Interview with the Chef: Mark McEwan, Toronto’s First Celebrity Chef

Mark McEwan, Toronto ChefMark McEwan was Toronto’s first celebrity chef in the familiar sense. Others are easy to recognize from television or put their name on a restaurant, but right now he’s the one doing all of these at the same time.

I had the chance to catch up with McEwan and chat about the rewards and challenges that come with running a culinary operation with such a varied collection of activities.

As was the case for all chefs from his generation, McEwan started on the bottom rung of a restaurant kitchen. “I wanted a year off school,” he says. “And had cooked for a few years. It was a way to make ends meet, so I did my apprenticeship and went to Europe.”

Picture 086He graduated from George Brown in 1979 and was clearly a rising star by the time he was hired as executive sous chef at the Sutton Place Hotel in 1981. He was promoted to executive chef relatively quickly and stayed at the Sutton Place until 1985. “That’s where I learned to run an office,” he says, “I was a hands-on chef, working hard.”

The 1990s saw him open his own restaurants – Pronto, Marketta, and Terra have all closed, but North 44 remains an important part of his restaurant group. But success didn’t come without its challenges — during the stock market crash, McEwan sold his car and fiancee’s ring to finance North 44.

Despite hard times and bumps in the road, McEwan has survived and prevailed as a top chef, business owner, and culinary innovator. When asked about being the first chef to cross over into the luxury grocery business, he proudly notes: “very few chefs owned their own restaurant. I was the first chef in Toronto to own multiple restaurants.”

This prominence made him a natural choice for one of Food Network Canada’s first behind-the-scenes restaurant shows.

“There was never a script for The Heat,” he maintains. “It had to be a real client and a spontaneous day.”

If you remember the episode from the first season whose central conflict was how to deal with a malfunctioning cottage grill, I think you’ll buy that the show’s challenges weren’t contrived.

McEwan made the same level of realism and a focus on cooking a requirement when he was approached about host-judging Top Chef Canada. “I’ll do it,” he recalls saying, “if it’s a real, legitimate competition.”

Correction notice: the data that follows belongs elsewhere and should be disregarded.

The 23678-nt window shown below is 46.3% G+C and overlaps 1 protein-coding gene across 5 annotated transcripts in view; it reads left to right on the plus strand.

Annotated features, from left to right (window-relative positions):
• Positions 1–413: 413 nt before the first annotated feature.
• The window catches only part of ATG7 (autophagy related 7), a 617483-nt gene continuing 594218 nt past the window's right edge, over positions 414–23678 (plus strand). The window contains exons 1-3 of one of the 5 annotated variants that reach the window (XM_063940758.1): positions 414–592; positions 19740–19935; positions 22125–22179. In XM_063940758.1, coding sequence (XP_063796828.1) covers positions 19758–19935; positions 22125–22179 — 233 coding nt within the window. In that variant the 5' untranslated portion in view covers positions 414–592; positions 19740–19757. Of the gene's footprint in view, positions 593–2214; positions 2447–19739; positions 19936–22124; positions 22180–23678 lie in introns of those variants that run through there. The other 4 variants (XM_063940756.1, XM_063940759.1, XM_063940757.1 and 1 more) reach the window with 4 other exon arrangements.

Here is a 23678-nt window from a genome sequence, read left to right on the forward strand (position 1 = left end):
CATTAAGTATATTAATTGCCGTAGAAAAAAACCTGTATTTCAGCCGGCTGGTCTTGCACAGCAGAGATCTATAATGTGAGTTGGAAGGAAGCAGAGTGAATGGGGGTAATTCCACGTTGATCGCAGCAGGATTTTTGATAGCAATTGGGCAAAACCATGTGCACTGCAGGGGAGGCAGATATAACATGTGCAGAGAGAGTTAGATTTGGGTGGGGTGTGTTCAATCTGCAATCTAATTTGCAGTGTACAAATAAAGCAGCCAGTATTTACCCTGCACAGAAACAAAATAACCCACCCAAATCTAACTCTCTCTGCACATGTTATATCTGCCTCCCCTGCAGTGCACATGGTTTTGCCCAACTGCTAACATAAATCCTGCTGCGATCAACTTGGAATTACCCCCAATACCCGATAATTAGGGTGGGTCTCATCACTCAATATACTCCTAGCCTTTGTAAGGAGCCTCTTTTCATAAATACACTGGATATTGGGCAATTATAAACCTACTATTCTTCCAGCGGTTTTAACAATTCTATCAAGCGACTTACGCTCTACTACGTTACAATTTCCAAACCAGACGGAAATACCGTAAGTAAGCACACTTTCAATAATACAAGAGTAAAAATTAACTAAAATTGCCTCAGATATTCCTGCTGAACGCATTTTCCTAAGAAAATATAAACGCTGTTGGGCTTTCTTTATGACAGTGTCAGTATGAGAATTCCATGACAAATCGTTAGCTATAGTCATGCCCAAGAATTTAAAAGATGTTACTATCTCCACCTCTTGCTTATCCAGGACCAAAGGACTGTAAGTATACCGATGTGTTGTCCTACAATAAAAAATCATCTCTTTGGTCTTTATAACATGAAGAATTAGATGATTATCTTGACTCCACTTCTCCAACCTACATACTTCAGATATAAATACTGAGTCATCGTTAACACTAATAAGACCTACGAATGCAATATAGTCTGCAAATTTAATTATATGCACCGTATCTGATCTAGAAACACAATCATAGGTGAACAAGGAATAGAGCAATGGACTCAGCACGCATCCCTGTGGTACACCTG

Fabbrica's play on the Egg McMuffin - Italian style

Fabbrica’s play on the Egg McMuffin – Italian style (Photo: Jeffrey Chan)

When his schedule allows, McEwan makes travel a priority to relax and seek out culinary inspiration. What is his favourite destination? “I’ve traveled to Italy more times than anywhere else.” He explains that his wife, Roxanne, “particularly loves Italian food; she’s a little bit fussy.” He still remembers that first revelatory taste of “Neapolitan pizza with San Marzano tomatoes and great olive oil.”

Perhaps this love of Italy inspired McEwan to open Fabbrica — the youngest child of the McEwan gang of restaurants. This uptown bistro seeks to create an authentic Italian cuisine, with many ingredients are sourced from Italy — including the sauce’s Roma tomatoes and flour hand-milled in Naples for pasta and pizza dough.

Lemon ricotta pancakes at Fabbrica (Photo: Jeffrey Chan)

Lemon ricotta pancakes at Fabbrica (Photo: Jeffrey Chan)

On our brunch tasting menu, it’s a feast of Fabbrica Benny with poached eggs, guanciale & fontina crumpet, prociutto and hollandaise sauce ($16); garganelli pasta with swiss chard, asparagus, fava beans, and pine nuts ($19); lemon ricotta pancakes with Ontario blueberries and whipped mascarpone ($15).There’s also the innovative Matteo panini ($10) that brings back a childhood classic: peanut butter and banana sandwiches, with bananas, Nutella and peanut butter smoothed onto toast.

Matteo panini with Nutella, crunchy peanut butter, & banana

Mark McEwan’s version of the peanut butter banana sandwich at Fabbrica (Photo: Jeffrey Chan)

But when asked what food is the most difficult to translate into a Toronto restaurant, McEwan pauses and offers, “Rural cooking is hard for a restaurant guest to connect with.”

Perhaps diners have to be out of their normal routine and near the source of rustic ingredients to see “how fabulous a simple plate of pasta with a ragu of meat can be.”

Back in Toronto, decor redesigns and renovations were undertaken at both North 44 and Bymark this year. When asked if that means that the menu also changed, McEwan says, “Do you tweak it? Absolutely,” but also noted that valued, regular customers are vigorously attached to established menu items, especially at North 44.

When McEwan jumped into high-end food retail and opened McEwans at the Shops at Don Mills, he believe he was ahead of the pack again.

“With grocery, we squarely underestimated the complexity,” he says. “But we rose to the challenge.”

What’s next for this gutsy chef? McEwan’s company will focus on opening a new grocery store later this year — this time in downtown Toronto. They get the keys for the 5,000 square-foot space in the TD Centre on November 1 and hope to be open by April 1, 2015. The new location will be smaller than the original McEwans at the Shops at Don Mills and will “lean to the prepared side” and “have fewer grocery aisles,” McEwan says.


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